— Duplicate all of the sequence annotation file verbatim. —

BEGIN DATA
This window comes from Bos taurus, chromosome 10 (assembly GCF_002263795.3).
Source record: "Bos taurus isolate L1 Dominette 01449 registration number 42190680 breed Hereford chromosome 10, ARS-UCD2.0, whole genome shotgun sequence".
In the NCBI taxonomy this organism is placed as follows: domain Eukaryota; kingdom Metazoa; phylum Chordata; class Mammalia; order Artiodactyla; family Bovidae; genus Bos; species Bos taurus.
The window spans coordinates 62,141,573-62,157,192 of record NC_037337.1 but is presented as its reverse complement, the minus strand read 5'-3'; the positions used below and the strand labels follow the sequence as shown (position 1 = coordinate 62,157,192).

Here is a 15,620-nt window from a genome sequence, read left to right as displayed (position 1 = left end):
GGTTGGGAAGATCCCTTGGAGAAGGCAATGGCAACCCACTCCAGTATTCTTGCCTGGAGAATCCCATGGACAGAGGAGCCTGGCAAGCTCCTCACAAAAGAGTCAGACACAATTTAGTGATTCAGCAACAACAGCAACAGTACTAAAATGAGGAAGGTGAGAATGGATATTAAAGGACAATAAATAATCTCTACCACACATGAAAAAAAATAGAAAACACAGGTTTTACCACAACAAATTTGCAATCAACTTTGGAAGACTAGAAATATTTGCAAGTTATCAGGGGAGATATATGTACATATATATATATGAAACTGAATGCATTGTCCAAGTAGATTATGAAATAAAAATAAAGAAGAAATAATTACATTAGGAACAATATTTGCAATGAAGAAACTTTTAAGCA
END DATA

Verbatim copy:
This window comes from Bos taurus, chromosome 10 (assembly GCF_002263795.3).
Source record: "Bos taurus isolate L1 Dominette 01449 registration number 42190680 breed Hereford chromosome 10, ARS-UCD2.0, whole genome shotgun sequence".
In the NCBI taxonomy this organism is placed as follows: domain Eukaryota; kingdom Metazoa; phylum Chordata; class Mammalia; order Artiodactyla; family Bovidae; genus Bos; species Bos taurus.
The window spans coordinates 62,141,573-62,157,192 of record NC_037337.1 but is presented as its reverse complement, the minus strand read 5'-3'; the positions used below and the strand labels follow the sequence as shown (position 1 = coordinate 62,157,192).

Here is a 15,620-nt window from a genome sequence, read left to right as displayed (position 1 = left end):
GGTTGGGAAGATCCCTTGGAGAAGGCAATGGCAACCCACTCCAGTATTCTTGCCTGGAGAATCCCATGGACAGAGGAGCCTGGCAAGCTCCTCACAAAAGAGTCAGACACAATTTAGTGATTCAGCAACAACAGCAACAGTACTAAAATGAGGAAGGTGAGAATGGATATTAAAGGACAATAAATAATCTCTACCACACATGAAAAAAAATAGAAAACACAGGTTTTACCACAACAAATTTGCAATCAACTTTGGAAGACTAGAAATATTTGCAAGTTATCAGGGGAGATATATGTACATATATATATATGAAACTGAATGCATTGTCCAAGTAGATTATGAAATAAAAATAAAGAAGAAATAATTACATTAGGAACAATATTTGCAATGAAGAAACTTTTAAGCA